- A rapid assessment of 70% of the historic building stock has been carried out by GOPHCY as a basis for urgent future interventions;
- A one year moratorium on new construction within the property and on issuing any new contracts has been agreed;
- A manual of preservation law is being elaborated with the support of GIZ;
- Support has been requested from the UNESCO Doha office for the revision of the GOPHCY cultural heritage strategy.
In March 2014, the State Party submitted an International Assistance Request to undertake the necessary field surveys and cartography in view of the preparation of the property’s Conservation Plan. In addition, ICCROM reports that it is working with the State Party on building long-term national capacity for conservation professionals through university programmes.
Analysis and Conclusion
In spite of the extreme conditions that have prevailed over the past three years, some positive measures have been initiated and there has been a notable achievement in terms of the approval of a new Heritage Law and the Prime Minister’s Decree for the endorsement of the urgent executive plan for Sana’a and the one year moratorium on new construction within the property and on issuing any new contracts.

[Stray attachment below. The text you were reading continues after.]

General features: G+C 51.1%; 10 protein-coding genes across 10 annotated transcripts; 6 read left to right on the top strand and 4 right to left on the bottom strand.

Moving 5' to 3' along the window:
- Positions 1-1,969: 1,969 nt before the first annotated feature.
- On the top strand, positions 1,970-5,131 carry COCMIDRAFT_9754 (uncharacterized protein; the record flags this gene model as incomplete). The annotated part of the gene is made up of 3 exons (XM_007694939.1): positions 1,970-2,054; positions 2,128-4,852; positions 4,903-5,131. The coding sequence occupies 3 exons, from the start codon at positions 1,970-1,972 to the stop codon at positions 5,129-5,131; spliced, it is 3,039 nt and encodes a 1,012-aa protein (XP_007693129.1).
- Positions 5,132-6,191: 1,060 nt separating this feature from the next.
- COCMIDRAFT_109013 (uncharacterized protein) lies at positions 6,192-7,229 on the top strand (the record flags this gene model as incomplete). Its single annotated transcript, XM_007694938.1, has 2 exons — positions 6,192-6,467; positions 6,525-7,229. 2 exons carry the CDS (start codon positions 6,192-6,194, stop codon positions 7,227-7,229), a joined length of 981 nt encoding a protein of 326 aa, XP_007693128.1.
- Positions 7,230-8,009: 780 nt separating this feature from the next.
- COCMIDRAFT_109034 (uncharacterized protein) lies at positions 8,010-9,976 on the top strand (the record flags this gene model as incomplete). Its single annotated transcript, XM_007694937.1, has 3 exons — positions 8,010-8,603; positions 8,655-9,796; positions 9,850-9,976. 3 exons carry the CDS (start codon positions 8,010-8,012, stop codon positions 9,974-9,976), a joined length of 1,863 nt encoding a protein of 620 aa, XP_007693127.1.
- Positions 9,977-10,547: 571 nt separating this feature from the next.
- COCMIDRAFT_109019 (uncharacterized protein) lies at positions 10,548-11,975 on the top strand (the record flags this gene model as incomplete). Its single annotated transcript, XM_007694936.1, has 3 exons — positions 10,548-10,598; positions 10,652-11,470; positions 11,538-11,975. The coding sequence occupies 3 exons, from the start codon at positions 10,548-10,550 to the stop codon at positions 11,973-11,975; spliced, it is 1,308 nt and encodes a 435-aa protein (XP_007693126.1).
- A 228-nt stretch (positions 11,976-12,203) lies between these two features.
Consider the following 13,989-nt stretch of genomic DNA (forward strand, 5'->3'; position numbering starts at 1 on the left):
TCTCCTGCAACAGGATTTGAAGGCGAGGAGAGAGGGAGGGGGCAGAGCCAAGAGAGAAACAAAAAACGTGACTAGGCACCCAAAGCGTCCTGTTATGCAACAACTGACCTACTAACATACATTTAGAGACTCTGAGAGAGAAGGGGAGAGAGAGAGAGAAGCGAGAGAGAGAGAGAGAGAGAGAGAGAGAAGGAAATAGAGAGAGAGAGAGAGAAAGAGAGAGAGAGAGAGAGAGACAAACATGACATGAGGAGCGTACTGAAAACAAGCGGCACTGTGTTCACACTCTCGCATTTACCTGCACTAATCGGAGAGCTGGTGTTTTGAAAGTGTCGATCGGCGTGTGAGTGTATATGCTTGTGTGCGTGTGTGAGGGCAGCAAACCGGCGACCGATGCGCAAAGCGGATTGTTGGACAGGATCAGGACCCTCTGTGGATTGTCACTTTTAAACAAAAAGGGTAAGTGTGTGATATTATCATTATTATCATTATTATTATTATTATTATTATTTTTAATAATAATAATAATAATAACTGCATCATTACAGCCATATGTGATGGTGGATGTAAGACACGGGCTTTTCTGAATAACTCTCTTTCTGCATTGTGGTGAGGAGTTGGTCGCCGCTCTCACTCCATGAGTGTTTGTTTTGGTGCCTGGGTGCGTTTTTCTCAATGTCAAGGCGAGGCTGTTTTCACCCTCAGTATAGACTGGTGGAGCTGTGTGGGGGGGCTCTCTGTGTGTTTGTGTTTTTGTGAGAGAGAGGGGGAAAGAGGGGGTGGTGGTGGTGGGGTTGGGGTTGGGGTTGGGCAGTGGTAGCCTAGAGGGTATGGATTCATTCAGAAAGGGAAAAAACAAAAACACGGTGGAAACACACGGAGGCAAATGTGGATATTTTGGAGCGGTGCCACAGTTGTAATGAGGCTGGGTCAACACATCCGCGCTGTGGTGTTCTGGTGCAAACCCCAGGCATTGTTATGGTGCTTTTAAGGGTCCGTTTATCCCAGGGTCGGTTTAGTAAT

The support of GIZ has been instrumental for capacity building with GOPHCY, but the urgent need for further external support for conservation and for re-structuring the management of the property in order to allow more proactive work remains. The current project to rehabilitate water and sewage pipes for the city is clearly much needed to improve the living conditions of the inhabitants. It is nevertheless noted that this project appears to be implemented by the National Water and Sewerage Agency without the involvement of GOPHCY and without the appropriate risk mitigation measures and conservation-friendly approaches, and has already been tendered. This means that technical advice on the potential impacts of the project on structures of individual buildings and on embedded archaeology around the buildings appears currently not to be in place, and advice on how the project could be undertaken to minimise adverse impacts on cultural heritage and on the overall attributes of OUV is not provided. There is an urgent need for the management of the project to be re-structured to allow adequate technical advice from cultural heritage professionals. As no detailed plans have so far been supplied, these should be submitted at the earliest opportunity and a Cultural Heritage Impact Assessment should be undertaken before any detailed contracts are defined or let or any work commences.